# Leveraging Constraints: A Problem-Solving Strategy from Sudoku to Artificial Intelligence

Let’s begin with understanding the notion of constraints. In a problem-solving scenario, constraints are conditions or limitations that our solution must adhere to. Often, they are seen as barriers to solving the problem, but in many situations, they help in simplifying the problem by limiting the solution space.

Take the example of the game Sudoku, which is a prime example of a constraint satisfaction problem. In Sudoku, the constraint is that every row, column, and 3x3 box must contain all the digits from 1 to 9 with no repetition. This might seem like it makes the puzzle more difficult initially, but it’s these constraints that help us eliminate incorrect numbers from the possible solutions.

In Sudoku, the common strategy is to focus first on the squares, rows, or columns that are the most filled in. These areas are the “most constrained” because they have fewer options available for the remaining spots. By working on the most constrained areas first, we are more likely to find a clear path forward without hitting as many dead-ends or needing to backtrack.

This concept is also widely used in the field of artificial intelligence, where it’s known as the “Most Constrained Variable” or the “Minimum Remaining Values Heuristic.” For instance, let’s say you’re writing an AI program for a color-mapping problem - you want to color a map so that no adjacent regions have the same color. The Most Constrained Variable principle suggests that you should start by coloring the region with the most neighbors. By doing so, you’ll minimize the possibilities for the remaining regions and thus simplify the problem-solving process.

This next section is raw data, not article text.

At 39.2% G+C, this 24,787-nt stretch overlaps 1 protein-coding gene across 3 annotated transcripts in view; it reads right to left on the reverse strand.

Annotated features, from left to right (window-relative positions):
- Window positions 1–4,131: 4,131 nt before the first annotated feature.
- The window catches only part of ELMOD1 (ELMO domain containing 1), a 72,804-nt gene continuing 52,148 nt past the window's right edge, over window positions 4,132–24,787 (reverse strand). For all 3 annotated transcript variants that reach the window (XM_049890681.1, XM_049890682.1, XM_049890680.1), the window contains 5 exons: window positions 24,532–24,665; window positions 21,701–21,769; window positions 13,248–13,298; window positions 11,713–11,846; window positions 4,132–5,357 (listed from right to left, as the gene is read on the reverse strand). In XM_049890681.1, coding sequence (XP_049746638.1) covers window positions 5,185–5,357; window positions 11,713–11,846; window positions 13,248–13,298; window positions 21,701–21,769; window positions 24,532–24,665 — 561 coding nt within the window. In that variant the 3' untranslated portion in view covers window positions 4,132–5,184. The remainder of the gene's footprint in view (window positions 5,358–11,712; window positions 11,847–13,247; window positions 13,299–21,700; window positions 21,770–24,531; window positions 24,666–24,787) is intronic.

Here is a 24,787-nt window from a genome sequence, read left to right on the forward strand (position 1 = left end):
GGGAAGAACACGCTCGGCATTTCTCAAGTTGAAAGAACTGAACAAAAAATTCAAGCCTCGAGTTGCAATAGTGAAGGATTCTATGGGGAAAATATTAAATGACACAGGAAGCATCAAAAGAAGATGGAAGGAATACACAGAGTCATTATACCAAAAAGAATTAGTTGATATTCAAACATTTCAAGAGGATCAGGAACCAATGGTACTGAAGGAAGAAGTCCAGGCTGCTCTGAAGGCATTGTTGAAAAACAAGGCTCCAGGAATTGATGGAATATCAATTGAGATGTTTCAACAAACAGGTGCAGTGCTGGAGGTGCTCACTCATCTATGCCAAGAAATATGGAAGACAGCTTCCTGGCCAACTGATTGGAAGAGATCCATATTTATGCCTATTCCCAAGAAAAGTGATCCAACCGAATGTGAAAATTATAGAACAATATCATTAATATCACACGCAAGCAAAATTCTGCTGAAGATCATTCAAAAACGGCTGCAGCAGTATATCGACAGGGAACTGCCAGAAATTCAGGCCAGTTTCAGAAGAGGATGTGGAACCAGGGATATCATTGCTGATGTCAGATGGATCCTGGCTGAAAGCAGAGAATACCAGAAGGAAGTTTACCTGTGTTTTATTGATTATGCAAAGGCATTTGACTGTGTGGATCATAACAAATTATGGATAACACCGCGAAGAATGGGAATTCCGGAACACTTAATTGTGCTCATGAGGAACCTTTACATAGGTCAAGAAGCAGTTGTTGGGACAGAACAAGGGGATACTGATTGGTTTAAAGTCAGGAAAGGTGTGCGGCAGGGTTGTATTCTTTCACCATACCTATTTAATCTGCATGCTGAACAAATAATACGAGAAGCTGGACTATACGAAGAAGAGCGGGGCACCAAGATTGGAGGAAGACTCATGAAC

In general, working on the most constrained or the most obvious part of the problem first can lead to significant progress. It also helps in developing an understanding of the problem and can potentially stimulate the development of a complete solution. Solving the apparent parts often sheds light on the hidden aspects of the problem, providing the much-needed insight for the remaining parts.

The main lesson from sudoku is that we should look for the most constrained part of the problem. While constraints often make the problem difficult, they may also simplify our thinking about the solution because they eliminate choices.

There is a rule for solving certain types of problems in artificial intelligence called the Most Constrained Variable. This is also called the minimum remaining values heuristic. It means that in a problem where we are trying to assign different values to different variables to meet constraints, we should start with the variable that has the most constraints. We choose the variable with the most constraints on the remaining variable, the variable that has the lowest number of possible values.

If one part of the problem is heavily constrained, thatâ€™s a great place to start because you can make progress without worrying that you are spending time on work that will later be ignored. A related corollary is that you should start with the part that is obvious. If you can solve part of the problem, you can learn something from seeing your own code that will stimulate your imagination to solve the rest.